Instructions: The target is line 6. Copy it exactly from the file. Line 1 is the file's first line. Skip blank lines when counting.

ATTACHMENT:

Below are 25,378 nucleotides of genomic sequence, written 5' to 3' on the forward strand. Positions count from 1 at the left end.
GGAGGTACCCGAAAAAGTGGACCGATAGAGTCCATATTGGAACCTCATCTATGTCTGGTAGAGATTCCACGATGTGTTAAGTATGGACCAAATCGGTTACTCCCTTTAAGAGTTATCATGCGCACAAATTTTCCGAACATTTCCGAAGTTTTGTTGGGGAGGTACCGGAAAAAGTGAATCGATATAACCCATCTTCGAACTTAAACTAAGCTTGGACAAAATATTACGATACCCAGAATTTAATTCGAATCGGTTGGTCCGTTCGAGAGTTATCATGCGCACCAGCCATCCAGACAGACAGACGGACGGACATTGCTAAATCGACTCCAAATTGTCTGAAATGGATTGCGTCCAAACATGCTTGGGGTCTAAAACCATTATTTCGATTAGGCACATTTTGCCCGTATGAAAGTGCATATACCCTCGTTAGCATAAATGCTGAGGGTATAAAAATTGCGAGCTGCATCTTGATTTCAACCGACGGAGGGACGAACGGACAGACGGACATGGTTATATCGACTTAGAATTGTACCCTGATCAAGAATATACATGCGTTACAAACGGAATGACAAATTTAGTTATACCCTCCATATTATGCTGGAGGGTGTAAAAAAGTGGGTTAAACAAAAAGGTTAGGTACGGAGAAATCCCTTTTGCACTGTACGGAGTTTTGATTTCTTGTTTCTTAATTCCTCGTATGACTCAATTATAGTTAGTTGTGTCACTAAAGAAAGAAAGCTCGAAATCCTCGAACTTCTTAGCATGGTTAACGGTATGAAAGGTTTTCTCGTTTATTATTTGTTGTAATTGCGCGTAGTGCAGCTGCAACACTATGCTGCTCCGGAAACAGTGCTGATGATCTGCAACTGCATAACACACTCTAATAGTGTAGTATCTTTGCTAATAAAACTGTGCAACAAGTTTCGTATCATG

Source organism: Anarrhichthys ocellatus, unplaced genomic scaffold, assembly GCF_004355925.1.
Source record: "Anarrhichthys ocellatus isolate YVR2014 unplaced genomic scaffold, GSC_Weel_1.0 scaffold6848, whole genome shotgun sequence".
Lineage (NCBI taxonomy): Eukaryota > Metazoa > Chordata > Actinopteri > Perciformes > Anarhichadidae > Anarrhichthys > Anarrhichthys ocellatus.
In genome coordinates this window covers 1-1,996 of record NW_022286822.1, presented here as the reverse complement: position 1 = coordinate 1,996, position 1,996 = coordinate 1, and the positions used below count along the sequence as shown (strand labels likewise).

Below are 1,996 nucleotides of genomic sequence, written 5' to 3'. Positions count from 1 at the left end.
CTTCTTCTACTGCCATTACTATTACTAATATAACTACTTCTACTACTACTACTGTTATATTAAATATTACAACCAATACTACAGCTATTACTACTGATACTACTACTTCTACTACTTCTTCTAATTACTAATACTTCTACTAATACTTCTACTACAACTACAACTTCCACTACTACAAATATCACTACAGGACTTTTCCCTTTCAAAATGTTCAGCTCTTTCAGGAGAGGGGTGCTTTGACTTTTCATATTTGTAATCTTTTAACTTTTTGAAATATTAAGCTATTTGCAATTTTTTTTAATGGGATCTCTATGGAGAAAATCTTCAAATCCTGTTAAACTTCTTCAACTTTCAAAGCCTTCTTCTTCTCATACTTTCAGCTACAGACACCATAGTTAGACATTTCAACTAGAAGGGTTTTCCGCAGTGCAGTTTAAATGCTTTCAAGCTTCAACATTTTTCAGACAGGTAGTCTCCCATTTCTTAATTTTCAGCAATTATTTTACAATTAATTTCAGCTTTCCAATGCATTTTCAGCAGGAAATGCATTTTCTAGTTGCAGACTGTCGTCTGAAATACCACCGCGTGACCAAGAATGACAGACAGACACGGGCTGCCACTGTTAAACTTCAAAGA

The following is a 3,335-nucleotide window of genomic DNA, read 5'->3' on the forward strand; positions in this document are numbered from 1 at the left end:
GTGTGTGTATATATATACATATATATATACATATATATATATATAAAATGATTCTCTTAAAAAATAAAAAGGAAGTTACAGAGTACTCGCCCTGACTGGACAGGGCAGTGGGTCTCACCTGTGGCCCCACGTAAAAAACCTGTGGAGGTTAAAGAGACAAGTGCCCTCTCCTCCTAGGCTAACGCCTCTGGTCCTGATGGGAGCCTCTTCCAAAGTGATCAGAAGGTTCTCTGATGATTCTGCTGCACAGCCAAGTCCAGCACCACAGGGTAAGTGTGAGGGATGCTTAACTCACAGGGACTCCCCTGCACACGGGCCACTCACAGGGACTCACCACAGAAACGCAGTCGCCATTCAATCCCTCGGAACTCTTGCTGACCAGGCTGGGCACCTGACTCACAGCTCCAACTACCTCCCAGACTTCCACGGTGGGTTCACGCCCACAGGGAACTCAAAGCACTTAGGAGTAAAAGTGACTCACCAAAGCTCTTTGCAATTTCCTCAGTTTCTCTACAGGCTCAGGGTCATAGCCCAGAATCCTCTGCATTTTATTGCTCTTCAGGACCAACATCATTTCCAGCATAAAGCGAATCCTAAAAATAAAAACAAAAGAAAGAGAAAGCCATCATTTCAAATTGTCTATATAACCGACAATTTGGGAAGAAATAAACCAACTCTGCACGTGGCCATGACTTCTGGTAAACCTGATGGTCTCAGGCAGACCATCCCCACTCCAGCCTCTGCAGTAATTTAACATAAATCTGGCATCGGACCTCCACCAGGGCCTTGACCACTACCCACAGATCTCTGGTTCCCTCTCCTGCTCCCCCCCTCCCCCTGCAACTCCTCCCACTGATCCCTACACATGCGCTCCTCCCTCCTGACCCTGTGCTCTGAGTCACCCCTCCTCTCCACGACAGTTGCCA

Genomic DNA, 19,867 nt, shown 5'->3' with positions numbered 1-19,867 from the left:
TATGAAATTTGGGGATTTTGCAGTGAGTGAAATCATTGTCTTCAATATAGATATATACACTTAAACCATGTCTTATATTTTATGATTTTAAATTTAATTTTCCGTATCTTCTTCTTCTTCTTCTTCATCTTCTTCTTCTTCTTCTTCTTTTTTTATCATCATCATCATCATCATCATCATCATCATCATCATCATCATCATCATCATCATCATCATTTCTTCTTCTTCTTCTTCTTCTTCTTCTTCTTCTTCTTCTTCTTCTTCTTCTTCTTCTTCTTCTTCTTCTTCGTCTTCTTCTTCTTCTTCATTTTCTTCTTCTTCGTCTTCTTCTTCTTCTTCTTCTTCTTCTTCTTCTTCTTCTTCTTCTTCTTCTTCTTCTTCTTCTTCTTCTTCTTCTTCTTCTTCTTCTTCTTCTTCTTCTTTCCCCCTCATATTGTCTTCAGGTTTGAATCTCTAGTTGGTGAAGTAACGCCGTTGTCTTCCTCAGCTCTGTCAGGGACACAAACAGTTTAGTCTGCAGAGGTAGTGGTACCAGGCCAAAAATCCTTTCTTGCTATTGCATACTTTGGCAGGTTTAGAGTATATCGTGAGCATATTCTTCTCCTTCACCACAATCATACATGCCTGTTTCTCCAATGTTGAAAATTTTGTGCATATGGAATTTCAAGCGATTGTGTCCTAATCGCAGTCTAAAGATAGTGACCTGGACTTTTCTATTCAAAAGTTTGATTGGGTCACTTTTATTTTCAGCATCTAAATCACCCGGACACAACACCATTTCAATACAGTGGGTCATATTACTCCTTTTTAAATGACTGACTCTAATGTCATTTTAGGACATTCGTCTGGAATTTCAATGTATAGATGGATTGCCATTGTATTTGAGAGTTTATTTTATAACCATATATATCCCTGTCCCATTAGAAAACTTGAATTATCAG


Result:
In genome coordinates this window covers 1-1,996 of record NW_022286822.1, presented here as the reverse complement: position 1 = coordinate 1,996, position 1,996 = coordinate 1, and the positions used below count along the sequence as shown (strand labels likewise).